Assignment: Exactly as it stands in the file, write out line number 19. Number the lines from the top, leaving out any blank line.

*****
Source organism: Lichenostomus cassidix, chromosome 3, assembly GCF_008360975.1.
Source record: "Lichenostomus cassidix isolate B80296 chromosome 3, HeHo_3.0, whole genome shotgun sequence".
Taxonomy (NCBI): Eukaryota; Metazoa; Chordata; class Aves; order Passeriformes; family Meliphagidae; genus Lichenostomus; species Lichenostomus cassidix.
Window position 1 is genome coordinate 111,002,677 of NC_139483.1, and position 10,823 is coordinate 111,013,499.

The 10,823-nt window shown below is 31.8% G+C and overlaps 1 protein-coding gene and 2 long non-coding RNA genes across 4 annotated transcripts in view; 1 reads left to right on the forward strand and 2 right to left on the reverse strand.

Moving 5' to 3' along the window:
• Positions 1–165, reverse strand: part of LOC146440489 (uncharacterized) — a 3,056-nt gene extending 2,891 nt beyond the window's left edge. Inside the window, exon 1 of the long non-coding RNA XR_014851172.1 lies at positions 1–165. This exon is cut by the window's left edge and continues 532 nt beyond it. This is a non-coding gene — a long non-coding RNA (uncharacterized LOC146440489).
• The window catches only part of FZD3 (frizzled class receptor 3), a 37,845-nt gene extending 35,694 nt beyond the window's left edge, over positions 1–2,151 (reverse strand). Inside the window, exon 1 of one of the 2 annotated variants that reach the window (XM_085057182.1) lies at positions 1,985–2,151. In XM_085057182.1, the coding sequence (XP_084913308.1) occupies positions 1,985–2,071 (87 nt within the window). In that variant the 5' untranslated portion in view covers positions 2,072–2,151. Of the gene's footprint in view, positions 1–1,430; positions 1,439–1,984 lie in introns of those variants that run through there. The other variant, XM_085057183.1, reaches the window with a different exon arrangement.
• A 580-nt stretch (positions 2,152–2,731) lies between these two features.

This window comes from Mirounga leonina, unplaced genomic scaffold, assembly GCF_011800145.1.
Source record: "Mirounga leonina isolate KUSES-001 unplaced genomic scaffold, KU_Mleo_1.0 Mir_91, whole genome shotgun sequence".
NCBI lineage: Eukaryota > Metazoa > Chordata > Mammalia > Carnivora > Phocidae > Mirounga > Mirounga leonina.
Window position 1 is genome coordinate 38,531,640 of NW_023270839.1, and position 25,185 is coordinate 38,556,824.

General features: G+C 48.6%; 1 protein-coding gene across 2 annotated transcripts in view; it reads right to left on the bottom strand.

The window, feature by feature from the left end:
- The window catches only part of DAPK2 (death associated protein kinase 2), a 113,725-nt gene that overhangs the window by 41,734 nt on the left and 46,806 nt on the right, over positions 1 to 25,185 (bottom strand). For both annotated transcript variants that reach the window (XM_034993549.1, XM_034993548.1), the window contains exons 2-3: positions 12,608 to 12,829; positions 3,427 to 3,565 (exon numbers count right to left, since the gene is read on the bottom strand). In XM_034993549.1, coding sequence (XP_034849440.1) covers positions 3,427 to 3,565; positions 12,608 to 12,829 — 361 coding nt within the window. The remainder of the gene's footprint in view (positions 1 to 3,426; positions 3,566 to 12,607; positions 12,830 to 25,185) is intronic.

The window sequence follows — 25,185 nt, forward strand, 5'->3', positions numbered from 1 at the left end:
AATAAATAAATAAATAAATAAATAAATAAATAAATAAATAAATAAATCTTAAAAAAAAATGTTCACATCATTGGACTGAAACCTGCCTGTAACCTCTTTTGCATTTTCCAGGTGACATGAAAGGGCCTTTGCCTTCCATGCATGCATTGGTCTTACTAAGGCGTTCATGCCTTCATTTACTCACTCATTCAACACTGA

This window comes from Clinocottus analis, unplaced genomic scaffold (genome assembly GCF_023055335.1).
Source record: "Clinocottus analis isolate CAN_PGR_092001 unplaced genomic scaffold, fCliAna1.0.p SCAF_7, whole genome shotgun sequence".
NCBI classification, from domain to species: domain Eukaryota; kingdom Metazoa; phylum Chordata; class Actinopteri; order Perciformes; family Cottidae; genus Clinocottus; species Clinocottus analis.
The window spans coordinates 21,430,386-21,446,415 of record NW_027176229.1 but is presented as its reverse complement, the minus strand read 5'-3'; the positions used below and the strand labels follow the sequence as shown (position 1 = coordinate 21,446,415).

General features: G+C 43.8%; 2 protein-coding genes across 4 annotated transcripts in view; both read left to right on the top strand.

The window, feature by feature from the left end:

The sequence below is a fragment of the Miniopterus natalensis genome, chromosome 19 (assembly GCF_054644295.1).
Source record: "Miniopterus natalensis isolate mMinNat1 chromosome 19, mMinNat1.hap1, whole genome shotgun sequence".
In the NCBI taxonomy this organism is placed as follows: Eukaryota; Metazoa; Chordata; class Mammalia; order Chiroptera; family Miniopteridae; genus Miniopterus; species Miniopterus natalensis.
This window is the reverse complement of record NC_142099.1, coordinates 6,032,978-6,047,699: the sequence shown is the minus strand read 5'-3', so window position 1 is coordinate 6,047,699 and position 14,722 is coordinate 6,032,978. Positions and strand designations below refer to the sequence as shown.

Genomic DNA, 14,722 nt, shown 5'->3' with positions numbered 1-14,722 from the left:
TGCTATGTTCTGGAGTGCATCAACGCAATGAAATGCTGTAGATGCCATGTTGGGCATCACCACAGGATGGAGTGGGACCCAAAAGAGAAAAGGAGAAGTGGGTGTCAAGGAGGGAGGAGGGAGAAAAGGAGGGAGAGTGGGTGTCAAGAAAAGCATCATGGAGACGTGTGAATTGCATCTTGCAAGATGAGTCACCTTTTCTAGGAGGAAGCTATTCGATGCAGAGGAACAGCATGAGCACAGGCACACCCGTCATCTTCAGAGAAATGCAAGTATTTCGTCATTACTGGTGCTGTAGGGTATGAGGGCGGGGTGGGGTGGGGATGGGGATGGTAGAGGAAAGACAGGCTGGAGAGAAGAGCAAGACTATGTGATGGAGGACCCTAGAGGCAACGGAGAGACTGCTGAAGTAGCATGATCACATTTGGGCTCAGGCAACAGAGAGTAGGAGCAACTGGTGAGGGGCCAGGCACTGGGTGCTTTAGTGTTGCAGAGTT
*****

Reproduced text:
This window comes from Clinocottus analis, unplaced genomic scaffold (genome assembly GCF_023055335.1).